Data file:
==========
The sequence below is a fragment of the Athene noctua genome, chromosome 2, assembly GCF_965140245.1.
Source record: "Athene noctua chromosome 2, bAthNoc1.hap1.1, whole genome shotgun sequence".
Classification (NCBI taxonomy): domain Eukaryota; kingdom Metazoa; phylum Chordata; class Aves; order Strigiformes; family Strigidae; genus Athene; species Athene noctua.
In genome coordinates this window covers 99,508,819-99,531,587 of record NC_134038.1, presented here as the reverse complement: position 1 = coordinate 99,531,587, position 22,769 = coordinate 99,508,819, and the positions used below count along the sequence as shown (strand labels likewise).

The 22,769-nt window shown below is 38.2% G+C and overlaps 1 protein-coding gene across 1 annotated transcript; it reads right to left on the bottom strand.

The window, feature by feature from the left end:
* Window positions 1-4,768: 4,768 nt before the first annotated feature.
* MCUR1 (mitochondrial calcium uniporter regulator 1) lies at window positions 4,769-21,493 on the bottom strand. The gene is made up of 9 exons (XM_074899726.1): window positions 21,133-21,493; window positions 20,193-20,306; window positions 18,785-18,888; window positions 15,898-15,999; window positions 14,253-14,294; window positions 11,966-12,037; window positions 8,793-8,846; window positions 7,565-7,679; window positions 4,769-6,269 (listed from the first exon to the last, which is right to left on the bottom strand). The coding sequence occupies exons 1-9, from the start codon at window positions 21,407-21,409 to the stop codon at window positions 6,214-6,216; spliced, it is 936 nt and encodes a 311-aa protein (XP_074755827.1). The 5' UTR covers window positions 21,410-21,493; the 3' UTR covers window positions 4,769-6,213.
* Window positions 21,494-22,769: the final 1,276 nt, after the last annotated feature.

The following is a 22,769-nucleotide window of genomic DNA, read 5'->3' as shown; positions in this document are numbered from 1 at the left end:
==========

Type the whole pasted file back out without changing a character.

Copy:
The sequence below is a fragment of the Athene noctua genome, chromosome 2, assembly GCF_965140245.1.
Source record: "Athene noctua chromosome 2, bAthNoc1.hap1.1, whole genome shotgun sequence".
Classification (NCBI taxonomy): domain Eukaryota; kingdom Metazoa; phylum Chordata; class Aves; order Strigiformes; family Strigidae; genus Athene; species Athene noctua.
In genome coordinates this window covers 99,508,819-99,531,587 of record NC_134038.1, presented here as the reverse complement: position 1 = coordinate 99,531,587, position 22,769 = coordinate 99,508,819, and the positions used below count along the sequence as shown (strand labels likewise).

The 22,769-nt window shown below is 38.2% G+C and overlaps 1 protein-coding gene across 1 annotated transcript; it reads right to left on the bottom strand.

The window, feature by feature from the left end:
* Window positions 1-4,768: 4,768 nt before the first annotated feature.
* MCUR1 (mitochondrial calcium uniporter regulator 1) lies at window positions 4,769-21,493 on the bottom strand. The gene is made up of 9 exons (XM_074899726.1): window positions 21,133-21,493; window positions 20,193-20,306; window positions 18,785-18,888; window positions 15,898-15,999; window positions 14,253-14,294; window positions 11,966-12,037; window positions 8,793-8,846; window positions 7,565-7,679; window positions 4,769-6,269 (listed from the first exon to the last, which is right to left on the bottom strand). The coding sequence occupies exons 1-9, from the start codon at window positions 21,407-21,409 to the stop codon at window positions 6,214-6,216; spliced, it is 936 nt and encodes a 311-aa protein (XP_074755827.1). The 5' UTR covers window positions 21,410-21,493; the 3' UTR covers window positions 4,769-6,213.
* Window positions 21,494-22,769: the final 1,276 nt, after the last annotated feature.

The following is a 22,769-nucleotide window of genomic DNA, read 5'->3' as shown; positions in this document are numbered from 1 at the left end: